* Retired suburban teacher John Allen penned a “Man Bites Dog” op-ed for the SJ-R entitled “Cut my pension, please”…
Yes, you read that right. I’m a former teacher who retired in 2002 from a Chicago suburban high school. Though most public employee retirees wouldn’t openly agree with my position, I think there is a growing minority coming to the same conclusion. I received substantial bonuses my last three years that boosted my average pay, and I received the full 75 percent of that inflated average.
Today, because of the automatic, yearly 3 percent cost-of-living increases, I’m getting more money than I ever did teaching. I thank the current Illinois public school teachers and the Illinois taxpayers who are helping to fund my retirement.
New hires have a far reduced pension and yet both they and others who haven’t retired are helping pay for my expensive pension. Plus the Illinois taxpayers are helping to pay at least two school staffs for the public schools of Illinois — the one that is currently teaching and the other one that is retired, a group that is far larger than the current staff. My retirement is over three times what the maximum Social Security beneficiary receives and this disparity is growing each year. Most pension studies show that government workers’ pensions are far higher than private sector employees.
The reason I want my pension cut some now is that drastic cuts in the future are very likely if nothing is done. Each year of delay multiplies the problem and increases the urgency. The facts are real, and yet the Illinois legislature and governor have failed to act responsibly, whereas other states with such problems have made substantial progress in addressing their public employee pension debt.
* Meanwhile, the executive director of the Illinois State Board of Investment, William Atwood, provides some sobering stats for those who believe 401(k) accounts are the answer…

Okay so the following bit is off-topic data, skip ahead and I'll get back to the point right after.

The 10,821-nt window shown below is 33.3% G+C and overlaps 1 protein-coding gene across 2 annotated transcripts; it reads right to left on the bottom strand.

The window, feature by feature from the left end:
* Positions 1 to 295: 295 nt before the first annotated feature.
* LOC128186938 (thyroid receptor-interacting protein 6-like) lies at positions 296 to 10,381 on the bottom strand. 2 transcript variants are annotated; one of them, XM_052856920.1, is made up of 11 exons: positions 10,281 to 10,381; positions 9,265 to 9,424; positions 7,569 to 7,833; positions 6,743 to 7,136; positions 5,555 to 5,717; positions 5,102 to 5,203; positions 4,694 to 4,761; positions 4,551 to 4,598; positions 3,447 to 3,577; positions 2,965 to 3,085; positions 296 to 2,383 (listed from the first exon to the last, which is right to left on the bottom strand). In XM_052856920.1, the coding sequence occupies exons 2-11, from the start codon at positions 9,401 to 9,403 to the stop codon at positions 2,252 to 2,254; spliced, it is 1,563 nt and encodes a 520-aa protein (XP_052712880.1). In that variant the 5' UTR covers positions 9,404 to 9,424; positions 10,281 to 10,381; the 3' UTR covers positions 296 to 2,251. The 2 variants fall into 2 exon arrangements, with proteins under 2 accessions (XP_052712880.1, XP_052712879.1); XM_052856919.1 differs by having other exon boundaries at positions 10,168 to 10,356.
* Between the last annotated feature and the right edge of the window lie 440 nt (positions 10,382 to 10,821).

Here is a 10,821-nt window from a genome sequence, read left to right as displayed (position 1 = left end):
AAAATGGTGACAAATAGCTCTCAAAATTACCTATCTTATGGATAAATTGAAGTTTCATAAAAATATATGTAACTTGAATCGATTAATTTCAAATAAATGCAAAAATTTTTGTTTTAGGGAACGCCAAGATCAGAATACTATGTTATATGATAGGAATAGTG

According to the Employee Benefit Research Institute (EBRI), as of Dec. 31, 2011, the average 401(k) account balance was $58,991. So while some participants enjoy a much larger balance, there are many other 401(k) investors with much smaller balances.
The median account balance, the mid-point for 401(k) accounts, was only $16,649. So half of all 401(k) participants had account balances at or below $16,649.
This is the structure upon which most Americans are expected to build their retirement, and to which some would suggest the state should transfer its teachers, police officers, college professors and highway workers. While defined contribution plans have worked well as tax efficient savings plans, they have failed as a mechanism for delivering retirement security.
There is a role for defined contribution plans to play. Their prudent function is to augment the retirement security provided by a reliable retirement plan, ideally a defined benefit plan.
The state offers its workers a 457 plan, structured like a typical defined contribution plan into which employees may make contributions pre-tax. Approximately 51,000 current and former employees participate in the plan and have over $3 billion in assets invested. However, the state’s defined contribution plan exists alongside its defined benefit plan.